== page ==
The EU’s Biodiversity Strategy for 2030 aims to address the main drivers of biodiversity loss, with invasive alien species (IAS) as one of the key factors. Among the many exotic plants introduced over the past two centuries into the Mediterranean basin, some Acacia spp. are among the most aggressive. The genus Acacia has more than 1,350 species, most of which have an Australian origin.
In Portugal, acacias were introduced in the 18th century as ornamental plants and for specific purposes such as slope fixation and barriers to the expansion of coastal dune areas. In recent decades, acacias have come to be regarded as an invasive species. They self-reproduce, occupying new areas, creating new occupation spots that are stable in space and time with negative environmental and economic consequences (e.g., loss of diversity and alteration of the wildfire regime). It is estimated that these species already occupy 60 thousand ha and cause annual losses of 10 million euros. Therefore, in Decree-Law 92/2019, all species of the genus of Acacia in Portugal were recognised as an exotic invader. Also, in Portugal, a variety of projects / activities are carried out annually to research and control acacia.
In order to tackle this issue, there is a growing demand for cross-functional projects that bring together specialists from different fields looking for answers and solutions. An example of one of these projects is ACACIA4FIREPREV, which combines biologists, chemists, forestry and education specialists, not only to promote the most efficient use of acacia biomass, helping to reduce the risk of wildfires but also to raise public awareness of the threats and need to control these species invasions. This approach helps to promote innovative methods enhancing this project. For instance, in May 2021 while working with a target audience within the scope of citizen science activities, was used, for the first time, the BioBlitz method (intense biological survey), in order to detect and identify acacias.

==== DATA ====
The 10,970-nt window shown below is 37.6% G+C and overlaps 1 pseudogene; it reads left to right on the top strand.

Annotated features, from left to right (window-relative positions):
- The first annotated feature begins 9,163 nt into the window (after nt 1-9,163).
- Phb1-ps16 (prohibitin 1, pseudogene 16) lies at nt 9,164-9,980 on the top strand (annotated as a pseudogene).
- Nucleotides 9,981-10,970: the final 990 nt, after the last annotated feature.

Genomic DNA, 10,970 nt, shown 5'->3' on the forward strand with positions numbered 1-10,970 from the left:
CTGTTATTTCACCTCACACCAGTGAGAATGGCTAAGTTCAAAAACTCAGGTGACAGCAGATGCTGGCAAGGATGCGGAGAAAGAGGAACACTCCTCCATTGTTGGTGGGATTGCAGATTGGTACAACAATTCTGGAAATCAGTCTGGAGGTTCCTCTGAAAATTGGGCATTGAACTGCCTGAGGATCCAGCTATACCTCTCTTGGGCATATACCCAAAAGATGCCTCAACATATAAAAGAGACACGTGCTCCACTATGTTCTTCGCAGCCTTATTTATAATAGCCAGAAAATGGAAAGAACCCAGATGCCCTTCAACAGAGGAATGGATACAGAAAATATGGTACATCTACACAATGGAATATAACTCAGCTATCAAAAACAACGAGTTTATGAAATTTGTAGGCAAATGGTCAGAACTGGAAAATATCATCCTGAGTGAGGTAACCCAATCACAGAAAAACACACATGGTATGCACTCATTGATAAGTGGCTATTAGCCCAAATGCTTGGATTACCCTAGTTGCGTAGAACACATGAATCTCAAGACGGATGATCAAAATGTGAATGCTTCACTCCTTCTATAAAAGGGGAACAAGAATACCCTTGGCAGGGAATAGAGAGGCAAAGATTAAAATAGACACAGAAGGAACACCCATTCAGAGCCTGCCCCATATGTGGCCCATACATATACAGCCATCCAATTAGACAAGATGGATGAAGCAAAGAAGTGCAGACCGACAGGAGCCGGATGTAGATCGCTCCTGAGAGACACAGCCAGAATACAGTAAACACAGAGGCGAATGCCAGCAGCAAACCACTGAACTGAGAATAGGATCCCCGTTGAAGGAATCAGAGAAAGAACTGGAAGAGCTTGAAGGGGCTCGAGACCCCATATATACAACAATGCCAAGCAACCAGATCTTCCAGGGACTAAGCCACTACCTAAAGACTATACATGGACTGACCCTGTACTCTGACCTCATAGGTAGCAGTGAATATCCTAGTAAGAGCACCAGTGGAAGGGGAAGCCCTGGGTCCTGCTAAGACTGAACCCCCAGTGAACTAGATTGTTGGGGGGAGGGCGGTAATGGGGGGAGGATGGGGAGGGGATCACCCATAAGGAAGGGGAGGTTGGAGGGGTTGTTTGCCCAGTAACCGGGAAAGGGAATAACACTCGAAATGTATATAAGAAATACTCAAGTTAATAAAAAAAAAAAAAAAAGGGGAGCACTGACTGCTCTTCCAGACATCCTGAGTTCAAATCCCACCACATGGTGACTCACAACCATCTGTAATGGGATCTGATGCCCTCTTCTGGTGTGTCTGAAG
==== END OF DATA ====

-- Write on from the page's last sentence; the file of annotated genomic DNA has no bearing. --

The BioBlitz was first coined by U.S. National Park Service naturalists. The main aim is to find and identify the maximum number of species, in a specific area, over a short period of time, functioning as a biological inventory. There is a strong public component to many BioBlitzes, with the goal of getting people interested in biodiversity. Usually, plant identification is carried out by biologists and botanists. Hence, one of the things that makes BioBlitz special is that, in addition to scientists, many families, students, teachers and other members of the community participate in it.
Having conducted a section on the identification of acacias and other weed plants within the framework of BioBlitz da Tapada, the ACACIA4FIREPREV members sought to draw attention not only to the diversity of the Tapada da Ajuda Botanical Park (located in the center of Lisbon) but also to its biological threats.